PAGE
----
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About six years ago when Suzanne hadn’t yet moved to my small city, we met in the middle, in Beloit, Kansas, to watch our niece and her brother compete in the same bee I never won.  The anticipation was high; this kind of competition brings out the warrior in both of us.  We can sit silent, in an almost-comatose state during any sporting event, likely with a barely detectable pulse.  But bring us to the spelling bee, and we are the fans extraordinaire.  We come alive.  We pondered the idea of tailgating in the school parking lot prior to the event; it began at 1:30 p.m. so a lunch would have been timely.  We thought about painting our faces and sitting in the front row, too.  In the end, we did neither.  But let it be noted that we seriously considered both.  That’s how serious we are about it.

The bee ended with our niece in second place, just like her aunt Kathleen did almost forty years before that in the same competition.  Her brother didn’t place.  No matter for them, the fun was in the spirit of the game.

To my knowledge, neither my niece nor my nephew were traumatized by the fact they didn’t win.  I am so glad they will not carry this weight around forever like their aunt still does.

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About twelve years ago, when I was working at the hospital in our small city, I had a dream that I won the All-Hospital Spelling Bee.  Clearly, my subconscious hasn’t recovered either.  I remember that the word I had to spell correctly that the runner-up fumbled was “insufferable.”  Moving on, I then had to spell the winning word, which was selected from a bank of patient’s last names, as if HIPAA would ever allow that.   When I told Suzanne about this dream, her jaw dropped at the winning word.  It was her mother-in-law’s maiden name.  I had no idea.

The last thing I remember in the dream was me asking this question:  “Does this mean I finally get to go to Topeka?” (to the Kansas state spelling bee).

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I am old enough now to enter the Senior Spelling Bee in our county.  I waited anxiously until I turned fifty, but then I didn’t enter.  I had two fears:  First, I was afraid I may go out on a ridiculously simple word, and my self-perpetuating illusion that I am a champion speller would be shattered.  Second, I was afraid also that I may have to go up against a former patient of mine, and I would have no mercy, effectively smoking them out of the competition.

In the bee on Thursday, the first fear came to reality.  The word tripped me up, and I was out.   I can’t yet bring myself to tell you what the word was.  I am still licking my wounds.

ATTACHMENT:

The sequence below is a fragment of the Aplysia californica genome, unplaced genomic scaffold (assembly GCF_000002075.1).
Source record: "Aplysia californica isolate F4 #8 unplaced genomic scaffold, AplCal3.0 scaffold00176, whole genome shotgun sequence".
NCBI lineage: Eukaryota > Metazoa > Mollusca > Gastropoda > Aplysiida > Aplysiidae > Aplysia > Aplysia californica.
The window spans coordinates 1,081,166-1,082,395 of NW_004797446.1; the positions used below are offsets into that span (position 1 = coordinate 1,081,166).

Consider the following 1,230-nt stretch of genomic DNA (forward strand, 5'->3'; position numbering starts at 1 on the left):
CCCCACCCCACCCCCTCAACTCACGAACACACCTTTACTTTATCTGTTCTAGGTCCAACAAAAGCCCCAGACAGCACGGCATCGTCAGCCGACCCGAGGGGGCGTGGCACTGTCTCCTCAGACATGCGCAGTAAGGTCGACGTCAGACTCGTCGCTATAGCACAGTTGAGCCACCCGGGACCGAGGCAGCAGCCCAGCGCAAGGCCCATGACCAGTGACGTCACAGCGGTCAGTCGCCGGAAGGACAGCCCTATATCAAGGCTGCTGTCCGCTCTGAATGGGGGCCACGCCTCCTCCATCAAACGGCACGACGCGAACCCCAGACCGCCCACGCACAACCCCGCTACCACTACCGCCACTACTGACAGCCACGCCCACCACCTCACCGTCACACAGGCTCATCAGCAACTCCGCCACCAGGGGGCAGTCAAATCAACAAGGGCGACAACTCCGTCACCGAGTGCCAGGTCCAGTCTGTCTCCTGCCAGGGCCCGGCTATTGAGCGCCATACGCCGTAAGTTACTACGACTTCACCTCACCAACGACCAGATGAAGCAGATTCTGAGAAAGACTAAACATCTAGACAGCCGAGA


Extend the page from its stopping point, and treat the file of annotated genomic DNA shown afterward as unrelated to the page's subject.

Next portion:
Since this was in the basement of a bar in a college town an hour away on a Thursday evening with a storm brewing, there was little danger of competing against a former patient—there were none there.

Suzanne was still in, and I was truly happy for her—even if she threw her shoe at me in the first round.  Let it be known that I didn’t throw anything at her.

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In the end, Suzanne placed second.  She backed down to a fine young man named Steve, and was awarded several wooden nickels to be redeemed for libations at the hosting establishment.  She passed them on to her daughter.

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We made it home and into our respective garages literally seconds before the storm unleashed its fury.

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Let it be known that although neither of us walked away with the champion’s purse, this is only the beginning.  We are now officially on the circuit, and plan to seek out and find many more spelling bees we can compete in, and likely win.

Please let us know if you hear of any.

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There is a certain military rank that is sometimes shortened to “Sarge” as a nickname.  How do you spell the full title of that rank?  Be careful, it may be tricky for you, too.

I’ve once again been humbled.  Just when I needed it, life brought me down a notch or two.  I realize I am not the spelling extraordinaire I thought I was; that I ain’t as good as I once was.  Somehow, Suzanne and I are making peace with our defeat last week.  We will back, however, stronger and smarter than ever before. And, we are feeling quite sanguine about it.

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Congratulations, Steve.  Just watch your back…

HAPPY LABOR DAY!